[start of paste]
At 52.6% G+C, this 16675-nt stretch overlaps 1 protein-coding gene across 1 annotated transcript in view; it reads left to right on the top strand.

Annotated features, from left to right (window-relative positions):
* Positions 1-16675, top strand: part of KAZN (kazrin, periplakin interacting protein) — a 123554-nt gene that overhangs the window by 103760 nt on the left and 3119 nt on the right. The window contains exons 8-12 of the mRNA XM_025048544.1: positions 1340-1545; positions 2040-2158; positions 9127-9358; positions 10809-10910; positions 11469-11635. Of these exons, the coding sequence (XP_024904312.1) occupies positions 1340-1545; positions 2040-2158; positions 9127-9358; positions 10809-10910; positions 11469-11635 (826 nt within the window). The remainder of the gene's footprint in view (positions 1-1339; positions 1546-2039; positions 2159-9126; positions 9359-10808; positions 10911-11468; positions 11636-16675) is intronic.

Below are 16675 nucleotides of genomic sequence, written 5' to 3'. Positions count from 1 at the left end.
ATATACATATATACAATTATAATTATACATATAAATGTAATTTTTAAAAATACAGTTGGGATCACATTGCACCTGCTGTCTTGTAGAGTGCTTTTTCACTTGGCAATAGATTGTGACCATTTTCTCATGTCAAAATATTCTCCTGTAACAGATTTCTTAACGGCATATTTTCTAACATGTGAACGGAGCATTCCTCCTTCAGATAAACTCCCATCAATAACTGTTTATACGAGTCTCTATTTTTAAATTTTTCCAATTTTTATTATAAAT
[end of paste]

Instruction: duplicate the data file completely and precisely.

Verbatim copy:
At 52.6% G+C, this 16675-nt stretch overlaps 1 protein-coding gene across 1 annotated transcript in view; it reads left to right on the top strand.

Annotated features, from left to right (window-relative positions):
* Positions 1-16675, top strand: part of KAZN (kazrin, periplakin interacting protein) — a 123554-nt gene that overhangs the window by 103760 nt on the left and 3119 nt on the right. The window contains exons 8-12 of the mRNA XM_025048544.1: positions 1340-1545; positions 2040-2158; positions 9127-9358; positions 10809-10910; positions 11469-11635. Of these exons, the coding sequence (XP_024904312.1) occupies positions 1340-1545; positions 2040-2158; positions 9127-9358; positions 10809-10910; positions 11469-11635 (826 nt within the window). The remainder of the gene's footprint in view (positions 1-1339; positions 1546-2039; positions 2159-9126; positions 9359-10808; positions 10911-11468; positions 11636-16675) is intronic.

Below are 16675 nucleotides of genomic sequence, written 5' to 3'. Positions count from 1 at the left end.
ATATACATATATACAATTATAATTATACATATAAATGTAATTTTTAAAAATACAGTTGGGATCACATTGCACCTGCTGTCTTGTAGAGTGCTTTTTCACTTGGCAATAGATTGTGACCATTTTCTCATGTCAAAATATTCTCCTGTAACAGATTTCTTAACGGCATATTTTCTAACATGTGAACGGAGCATTCCTCCTTCAGATAAACTCCCATCAATAACTGTTTATACGAGTCTCTATTTTTAAATTTTTCCAATTTTTATTATAAAT